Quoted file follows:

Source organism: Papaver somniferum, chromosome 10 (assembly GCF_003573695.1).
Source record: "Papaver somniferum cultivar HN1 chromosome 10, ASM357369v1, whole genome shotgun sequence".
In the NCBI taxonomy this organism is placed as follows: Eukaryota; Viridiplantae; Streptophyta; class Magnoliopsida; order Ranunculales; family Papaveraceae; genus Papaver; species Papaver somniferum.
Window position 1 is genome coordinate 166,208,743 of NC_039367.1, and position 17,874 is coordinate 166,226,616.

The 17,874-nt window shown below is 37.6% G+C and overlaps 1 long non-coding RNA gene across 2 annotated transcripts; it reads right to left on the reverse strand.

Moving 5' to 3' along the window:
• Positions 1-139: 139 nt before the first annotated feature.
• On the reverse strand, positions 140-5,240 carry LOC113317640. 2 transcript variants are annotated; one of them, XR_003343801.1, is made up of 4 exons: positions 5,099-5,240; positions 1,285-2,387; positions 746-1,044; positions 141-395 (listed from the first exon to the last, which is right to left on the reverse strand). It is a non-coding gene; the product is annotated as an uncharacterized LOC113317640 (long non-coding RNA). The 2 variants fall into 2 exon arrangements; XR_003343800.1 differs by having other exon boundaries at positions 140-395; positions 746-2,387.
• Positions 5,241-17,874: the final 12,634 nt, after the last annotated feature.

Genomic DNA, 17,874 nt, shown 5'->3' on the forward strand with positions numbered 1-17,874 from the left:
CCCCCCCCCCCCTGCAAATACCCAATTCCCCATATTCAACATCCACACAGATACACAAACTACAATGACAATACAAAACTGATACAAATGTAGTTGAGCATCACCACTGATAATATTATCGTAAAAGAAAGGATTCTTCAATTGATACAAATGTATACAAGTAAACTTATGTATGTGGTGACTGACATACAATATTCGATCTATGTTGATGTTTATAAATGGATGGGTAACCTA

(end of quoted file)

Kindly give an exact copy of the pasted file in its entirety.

Source organism: Papaver somniferum, chromosome 10 (assembly GCF_003573695.1).
Source record: "Papaver somniferum cultivar HN1 chromosome 10, ASM357369v1, whole genome shotgun sequence".
In the NCBI taxonomy this organism is placed as follows: Eukaryota; Viridiplantae; Streptophyta; class Magnoliopsida; order Ranunculales; family Papaveraceae; genus Papaver; species Papaver somniferum.
Window position 1 is genome coordinate 166,208,743 of NC_039367.1, and position 17,874 is coordinate 166,226,616.

The 17,874-nt window shown below is 37.6% G+C and overlaps 1 long non-coding RNA gene across 2 annotated transcripts; it reads right to left on the reverse strand.

Moving 5' to 3' along the window:
• Positions 1-139: 139 nt before the first annotated feature.
• On the reverse strand, positions 140-5,240 carry LOC113317640. 2 transcript variants are annotated; one of them, XR_003343801.1, is made up of 4 exons: positions 5,099-5,240; positions 1,285-2,387; positions 746-1,044; positions 141-395 (listed from the first exon to the last, which is right to left on the reverse strand). It is a non-coding gene; the product is annotated as an uncharacterized LOC113317640 (long non-coding RNA). The 2 variants fall into 2 exon arrangements; XR_003343800.1 differs by having other exon boundaries at positions 140-395; positions 746-2,387.
• Positions 5,241-17,874: the final 12,634 nt, after the last annotated feature.

Genomic DNA, 17,874 nt, shown 5'->3' on the forward strand with positions numbered 1-17,874 from the left:
CCCCCCCCCCCCTGCAAATACCCAATTCCCCATATTCAACATCCACACAGATACACAAACTACAATGACAATACAAAACTGATACAAATGTAGTTGAGCATCACCACTGATAATATTATCGTAAAAGAAAGGATTCTTCAATTGATACAAATGTATACAAGTAAACTTATGTATGTGGTGACTGACATACAATATTCGATCTATGTTGATGTTTATAAATGGATGGGTAACCTA